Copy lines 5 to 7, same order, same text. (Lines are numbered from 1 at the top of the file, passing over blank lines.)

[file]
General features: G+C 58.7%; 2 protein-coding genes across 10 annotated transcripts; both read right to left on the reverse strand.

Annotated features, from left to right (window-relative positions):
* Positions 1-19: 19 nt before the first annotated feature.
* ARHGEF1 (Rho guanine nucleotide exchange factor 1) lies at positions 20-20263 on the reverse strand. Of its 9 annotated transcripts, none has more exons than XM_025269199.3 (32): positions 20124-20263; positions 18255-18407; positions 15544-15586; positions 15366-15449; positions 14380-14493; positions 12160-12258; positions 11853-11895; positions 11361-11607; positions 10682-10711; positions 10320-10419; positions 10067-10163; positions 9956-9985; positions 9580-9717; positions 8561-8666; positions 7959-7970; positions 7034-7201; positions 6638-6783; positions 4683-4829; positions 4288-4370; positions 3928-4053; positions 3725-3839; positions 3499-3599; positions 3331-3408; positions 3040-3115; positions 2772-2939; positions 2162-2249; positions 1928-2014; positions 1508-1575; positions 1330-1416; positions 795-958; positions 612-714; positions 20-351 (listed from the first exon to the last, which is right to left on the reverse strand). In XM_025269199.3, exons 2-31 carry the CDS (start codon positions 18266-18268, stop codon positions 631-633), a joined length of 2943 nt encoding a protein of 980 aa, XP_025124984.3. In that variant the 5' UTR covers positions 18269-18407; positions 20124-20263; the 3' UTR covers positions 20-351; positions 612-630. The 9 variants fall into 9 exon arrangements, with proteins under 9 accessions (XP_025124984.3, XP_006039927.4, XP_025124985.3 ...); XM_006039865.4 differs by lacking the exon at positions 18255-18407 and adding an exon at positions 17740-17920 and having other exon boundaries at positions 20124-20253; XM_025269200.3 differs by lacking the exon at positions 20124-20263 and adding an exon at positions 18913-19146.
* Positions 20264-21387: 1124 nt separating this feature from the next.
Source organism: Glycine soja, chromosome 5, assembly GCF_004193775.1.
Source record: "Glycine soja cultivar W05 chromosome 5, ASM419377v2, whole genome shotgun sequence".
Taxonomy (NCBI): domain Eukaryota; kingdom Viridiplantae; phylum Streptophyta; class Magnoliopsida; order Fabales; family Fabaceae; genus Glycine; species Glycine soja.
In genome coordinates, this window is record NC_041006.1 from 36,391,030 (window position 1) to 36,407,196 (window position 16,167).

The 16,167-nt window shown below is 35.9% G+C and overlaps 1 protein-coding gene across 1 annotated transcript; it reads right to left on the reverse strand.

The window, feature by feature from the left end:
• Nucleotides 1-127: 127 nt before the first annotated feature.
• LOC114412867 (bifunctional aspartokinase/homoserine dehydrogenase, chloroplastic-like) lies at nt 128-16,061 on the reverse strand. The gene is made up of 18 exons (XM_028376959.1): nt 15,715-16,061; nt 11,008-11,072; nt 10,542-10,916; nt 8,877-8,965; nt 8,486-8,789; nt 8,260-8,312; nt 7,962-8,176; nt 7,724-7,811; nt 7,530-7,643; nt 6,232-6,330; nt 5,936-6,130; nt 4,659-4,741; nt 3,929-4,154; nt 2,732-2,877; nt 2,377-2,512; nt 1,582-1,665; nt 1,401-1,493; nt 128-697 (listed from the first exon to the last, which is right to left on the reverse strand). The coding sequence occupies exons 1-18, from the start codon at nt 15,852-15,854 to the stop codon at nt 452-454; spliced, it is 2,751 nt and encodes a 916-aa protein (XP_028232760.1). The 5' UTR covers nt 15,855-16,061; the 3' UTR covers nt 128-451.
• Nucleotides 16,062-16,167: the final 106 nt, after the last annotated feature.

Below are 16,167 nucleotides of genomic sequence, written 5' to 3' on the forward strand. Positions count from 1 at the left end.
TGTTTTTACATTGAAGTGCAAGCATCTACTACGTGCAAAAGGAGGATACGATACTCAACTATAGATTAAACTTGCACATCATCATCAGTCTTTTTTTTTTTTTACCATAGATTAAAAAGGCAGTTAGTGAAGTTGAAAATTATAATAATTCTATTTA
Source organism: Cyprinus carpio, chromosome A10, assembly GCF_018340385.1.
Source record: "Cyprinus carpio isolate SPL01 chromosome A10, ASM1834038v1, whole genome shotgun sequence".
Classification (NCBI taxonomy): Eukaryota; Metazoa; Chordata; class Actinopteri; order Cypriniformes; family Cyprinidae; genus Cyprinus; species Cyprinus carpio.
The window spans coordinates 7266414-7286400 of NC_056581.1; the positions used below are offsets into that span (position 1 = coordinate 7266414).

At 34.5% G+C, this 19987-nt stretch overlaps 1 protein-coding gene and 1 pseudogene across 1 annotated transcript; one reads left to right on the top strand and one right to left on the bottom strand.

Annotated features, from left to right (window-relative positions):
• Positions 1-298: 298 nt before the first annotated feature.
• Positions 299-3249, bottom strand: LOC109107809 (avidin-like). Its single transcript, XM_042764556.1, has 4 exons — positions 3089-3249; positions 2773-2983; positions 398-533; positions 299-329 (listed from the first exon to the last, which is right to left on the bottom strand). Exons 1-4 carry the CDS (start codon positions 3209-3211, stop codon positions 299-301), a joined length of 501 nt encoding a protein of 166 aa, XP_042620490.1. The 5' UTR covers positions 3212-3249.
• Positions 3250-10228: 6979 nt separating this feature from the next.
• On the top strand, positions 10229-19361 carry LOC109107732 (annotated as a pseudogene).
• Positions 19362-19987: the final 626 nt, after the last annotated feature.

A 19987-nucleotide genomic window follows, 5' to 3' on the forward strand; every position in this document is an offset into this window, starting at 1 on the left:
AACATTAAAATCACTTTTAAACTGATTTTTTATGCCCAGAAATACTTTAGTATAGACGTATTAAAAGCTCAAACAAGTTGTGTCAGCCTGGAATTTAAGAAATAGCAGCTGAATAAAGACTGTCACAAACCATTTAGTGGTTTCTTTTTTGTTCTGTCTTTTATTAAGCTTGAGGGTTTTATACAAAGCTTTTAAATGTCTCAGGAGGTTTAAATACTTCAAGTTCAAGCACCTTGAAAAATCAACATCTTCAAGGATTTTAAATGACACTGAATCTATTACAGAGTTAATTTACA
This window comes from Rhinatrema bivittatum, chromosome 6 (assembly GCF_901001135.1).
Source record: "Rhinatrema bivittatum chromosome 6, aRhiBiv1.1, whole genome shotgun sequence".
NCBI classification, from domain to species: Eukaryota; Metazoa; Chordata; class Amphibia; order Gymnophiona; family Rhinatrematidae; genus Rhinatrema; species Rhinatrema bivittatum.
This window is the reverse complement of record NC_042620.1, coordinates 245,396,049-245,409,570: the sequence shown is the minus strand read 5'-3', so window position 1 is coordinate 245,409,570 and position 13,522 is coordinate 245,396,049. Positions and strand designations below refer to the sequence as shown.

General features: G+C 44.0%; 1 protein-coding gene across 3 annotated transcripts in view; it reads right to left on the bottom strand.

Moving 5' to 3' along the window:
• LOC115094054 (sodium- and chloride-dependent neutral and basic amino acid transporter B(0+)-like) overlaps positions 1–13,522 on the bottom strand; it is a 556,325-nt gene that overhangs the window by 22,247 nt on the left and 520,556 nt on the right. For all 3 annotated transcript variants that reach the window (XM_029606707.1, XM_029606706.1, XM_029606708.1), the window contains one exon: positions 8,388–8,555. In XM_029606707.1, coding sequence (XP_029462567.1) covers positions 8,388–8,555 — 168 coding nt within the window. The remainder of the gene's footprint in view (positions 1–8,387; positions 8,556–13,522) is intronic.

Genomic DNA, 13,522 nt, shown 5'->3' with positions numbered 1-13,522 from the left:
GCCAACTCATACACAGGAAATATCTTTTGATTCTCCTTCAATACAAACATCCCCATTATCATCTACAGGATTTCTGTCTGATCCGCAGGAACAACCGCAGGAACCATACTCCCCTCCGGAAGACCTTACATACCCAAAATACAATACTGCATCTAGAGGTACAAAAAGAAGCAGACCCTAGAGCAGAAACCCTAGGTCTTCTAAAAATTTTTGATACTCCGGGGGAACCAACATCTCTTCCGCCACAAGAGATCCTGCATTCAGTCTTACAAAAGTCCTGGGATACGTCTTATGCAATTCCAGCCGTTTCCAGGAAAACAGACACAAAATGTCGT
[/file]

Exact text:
* Positions 20264-21387: 1124 nt separating this feature from the next.
Source organism: Glycine soja, chromosome 5, assembly GCF_004193775.1.
Source record: "Glycine soja cultivar W05 chromosome 5, ASM419377v2, whole genome shotgun sequence".